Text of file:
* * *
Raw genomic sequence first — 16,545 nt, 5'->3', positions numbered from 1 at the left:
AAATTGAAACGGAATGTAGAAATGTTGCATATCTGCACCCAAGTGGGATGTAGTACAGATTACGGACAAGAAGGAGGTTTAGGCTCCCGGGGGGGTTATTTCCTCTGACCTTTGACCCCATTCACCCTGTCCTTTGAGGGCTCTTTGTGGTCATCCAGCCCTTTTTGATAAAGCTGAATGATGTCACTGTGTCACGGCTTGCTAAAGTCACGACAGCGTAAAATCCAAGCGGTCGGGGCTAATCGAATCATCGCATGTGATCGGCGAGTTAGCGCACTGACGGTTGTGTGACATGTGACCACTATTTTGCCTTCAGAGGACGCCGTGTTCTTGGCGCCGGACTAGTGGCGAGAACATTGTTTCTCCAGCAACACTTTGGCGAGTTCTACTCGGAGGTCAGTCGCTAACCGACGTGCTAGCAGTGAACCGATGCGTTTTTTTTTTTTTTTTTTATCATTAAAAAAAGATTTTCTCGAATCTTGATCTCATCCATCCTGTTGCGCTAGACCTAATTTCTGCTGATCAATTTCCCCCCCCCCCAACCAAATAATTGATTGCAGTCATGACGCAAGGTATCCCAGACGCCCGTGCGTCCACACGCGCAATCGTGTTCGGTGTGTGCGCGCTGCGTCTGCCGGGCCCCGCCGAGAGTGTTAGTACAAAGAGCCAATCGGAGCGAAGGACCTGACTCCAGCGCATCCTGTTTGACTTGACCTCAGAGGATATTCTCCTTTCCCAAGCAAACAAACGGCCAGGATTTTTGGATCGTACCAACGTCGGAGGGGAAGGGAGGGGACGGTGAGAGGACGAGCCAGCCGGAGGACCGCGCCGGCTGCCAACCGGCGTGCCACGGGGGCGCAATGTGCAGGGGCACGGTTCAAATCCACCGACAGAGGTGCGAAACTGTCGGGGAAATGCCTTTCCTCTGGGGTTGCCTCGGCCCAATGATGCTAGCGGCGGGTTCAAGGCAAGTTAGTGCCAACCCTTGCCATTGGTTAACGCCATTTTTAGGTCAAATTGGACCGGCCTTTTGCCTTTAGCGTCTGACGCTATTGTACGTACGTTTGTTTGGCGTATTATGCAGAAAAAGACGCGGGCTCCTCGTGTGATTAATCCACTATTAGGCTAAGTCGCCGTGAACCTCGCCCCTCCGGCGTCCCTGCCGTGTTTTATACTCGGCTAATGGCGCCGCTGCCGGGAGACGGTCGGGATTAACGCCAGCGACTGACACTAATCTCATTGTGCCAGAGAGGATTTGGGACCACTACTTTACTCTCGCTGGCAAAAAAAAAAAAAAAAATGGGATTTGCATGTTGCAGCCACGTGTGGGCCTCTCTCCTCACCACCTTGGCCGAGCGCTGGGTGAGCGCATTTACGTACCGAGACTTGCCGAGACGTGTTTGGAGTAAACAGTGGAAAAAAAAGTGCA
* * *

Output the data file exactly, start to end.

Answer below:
Raw genomic sequence first — 16,545 nt, 5'->3', positions numbered from 1 at the left:
AAATTGAAACGGAATGTAGAAATGTTGCATATCTGCACCCAAGTGGGATGTAGTACAGATTACGGACAAGAAGGAGGTTTAGGCTCCCGGGGGGGTTATTTCCTCTGACCTTTGACCCCATTCACCCTGTCCTTTGAGGGCTCTTTGTGGTCATCCAGCCCTTTTTGATAAAGCTGAATGATGTCACTGTGTCACGGCTTGCTAAAGTCACGACAGCGTAAAATCCAAGCGGTCGGGGCTAATCGAATCATCGCATGTGATCGGCGAGTTAGCGCACTGACGGTTGTGTGACATGTGACCACTATTTTGCCTTCAGAGGACGCCGTGTTCTTGGCGCCGGACTAGTGGCGAGAACATTGTTTCTCCAGCAACACTTTGGCGAGTTCTACTCGGAGGTCAGTCGCTAACCGACGTGCTAGCAGTGAACCGATGCGTTTTTTTTTTTTTTTTTTATCATTAAAAAAAGATTTTCTCGAATCTTGATCTCATCCATCCTGTTGCGCTAGACCTAATTTCTGCTGATCAATTTCCCCCCCCCCCAACCAAATAATTGATTGCAGTCATGACGCAAGGTATCCCAGACGCCCGTGCGTCCACACGCGCAATCGTGTTCGGTGTGTGCGCGCTGCGTCTGCCGGGCCCCGCCGAGAGTGTTAGTACAAAGAGCCAATCGGAGCGAAGGACCTGACTCCAGCGCATCCTGTTTGACTTGACCTCAGAGGATATTCTCCTTTCCCAAGCAAACAAACGGCCAGGATTTTTGGATCGTACCAACGTCGGAGGGGAAGGGAGGGGACGGTGAGAGGACGAGCCAGCCGGAGGACCGCGCCGGCTGCCAACCGGCGTGCCACGGGGGCGCAATGTGCAGGGGCACGGTTCAAATCCACCGACAGAGGTGCGAAACTGTCGGGGAAATGCCTTTCCTCTGGGGTTGCCTCGGCCCAATGATGCTAGCGGCGGGTTCAAGGCAAGTTAGTGCCAACCCTTGCCATTGGTTAACGCCATTTTTAGGTCAAATTGGACCGGCCTTTTGCCTTTAGCGTCTGACGCTATTGTACGTACGTTTGTTTGGCGTATTATGCAGAAAAAGACGCGGGCTCCTCGTGTGATTAATCCACTATTAGGCTAAGTCGCCGTGAACCTCGCCCCTCCGGCGTCCCTGCCGTGTTTTATACTCGGCTAATGGCGCCGCTGCCGGGAGACGGTCGGGATTAACGCCAGCGACTGACACTAATCTCATTGTGCCAGAGAGGATTTGGGACCACTACTTTACTCTCGCTGGCAAAAAAAAAAAAAAAAATGGGATTTGCATGTTGCAGCCACGTGTGGGCCTCTCTCCTCACCACCTTGGCCGAGCGCTGGGTGAGCGCATTTACGTACCGAGACTTGCCGAGACGTGTTTGGAGTAAACAGTGGAAAAAAAAGTGCA